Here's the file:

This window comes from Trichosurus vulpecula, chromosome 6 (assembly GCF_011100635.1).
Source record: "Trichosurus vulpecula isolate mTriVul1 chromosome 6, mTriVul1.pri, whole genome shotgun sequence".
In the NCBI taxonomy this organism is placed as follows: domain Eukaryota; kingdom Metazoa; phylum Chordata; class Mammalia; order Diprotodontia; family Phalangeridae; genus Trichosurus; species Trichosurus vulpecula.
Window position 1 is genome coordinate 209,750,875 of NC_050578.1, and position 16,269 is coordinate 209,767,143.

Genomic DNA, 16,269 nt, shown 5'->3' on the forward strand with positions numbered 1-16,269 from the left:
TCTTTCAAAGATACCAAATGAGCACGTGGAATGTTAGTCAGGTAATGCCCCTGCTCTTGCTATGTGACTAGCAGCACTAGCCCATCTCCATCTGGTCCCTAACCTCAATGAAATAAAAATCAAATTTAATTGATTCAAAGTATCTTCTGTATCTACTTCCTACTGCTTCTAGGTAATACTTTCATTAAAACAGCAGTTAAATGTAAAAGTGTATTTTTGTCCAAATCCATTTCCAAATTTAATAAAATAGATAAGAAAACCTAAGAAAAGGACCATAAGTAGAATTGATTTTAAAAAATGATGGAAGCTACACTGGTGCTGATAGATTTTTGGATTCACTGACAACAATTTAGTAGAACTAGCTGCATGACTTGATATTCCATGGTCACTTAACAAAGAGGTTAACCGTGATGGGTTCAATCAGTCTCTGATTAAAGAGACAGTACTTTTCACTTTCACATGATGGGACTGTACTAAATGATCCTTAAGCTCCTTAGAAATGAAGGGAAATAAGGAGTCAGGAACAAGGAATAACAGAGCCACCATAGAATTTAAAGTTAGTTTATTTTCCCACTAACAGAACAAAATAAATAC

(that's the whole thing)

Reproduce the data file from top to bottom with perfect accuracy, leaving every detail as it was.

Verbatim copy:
This window comes from Trichosurus vulpecula, chromosome 6 (assembly GCF_011100635.1).
Source record: "Trichosurus vulpecula isolate mTriVul1 chromosome 6, mTriVul1.pri, whole genome shotgun sequence".
In the NCBI taxonomy this organism is placed as follows: domain Eukaryota; kingdom Metazoa; phylum Chordata; class Mammalia; order Diprotodontia; family Phalangeridae; genus Trichosurus; species Trichosurus vulpecula.
Window position 1 is genome coordinate 209,750,875 of NC_050578.1, and position 16,269 is coordinate 209,767,143.

Genomic DNA, 16,269 nt, shown 5'->3' on the forward strand with positions numbered 1-16,269 from the left:
TCTTTCAAAGATACCAAATGAGCACGTGGAATGTTAGTCAGGTAATGCCCCTGCTCTTGCTATGTGACTAGCAGCACTAGCCCATCTCCATCTGGTCCCTAACCTCAATGAAATAAAAATCAAATTTAATTGATTCAAAGTATCTTCTGTATCTACTTCCTACTGCTTCTAGGTAATACTTTCATTAAAACAGCAGTTAAATGTAAAAGTGTATTTTTGTCCAAATCCATTTCCAAATTTAATAAAATAGATAAGAAAACCTAAGAAAAGGACCATAAGTAGAATTGATTTTAAAAAATGATGGAAGCTACACTGGTGCTGATAGATTTTTGGATTCACTGACAACAATTTAGTAGAACTAGCTGCATGACTTGATATTCCATGGTCACTTAACAAAGAGGTTAACCGTGATGGGTTCAATCAGTCTCTGATTAAAGAGACAGTACTTTTCACTTTCACATGATGGGACTGTACTAAATGATCCTTAAGCTCCTTAGAAATGAAGGGAAATAAGGAGTCAGGAACAAGGAATAACAGAGCCACCATAGAATTTAAAGTTAGTTTATTTTCCCACTAACAGAACAAAATAAATAC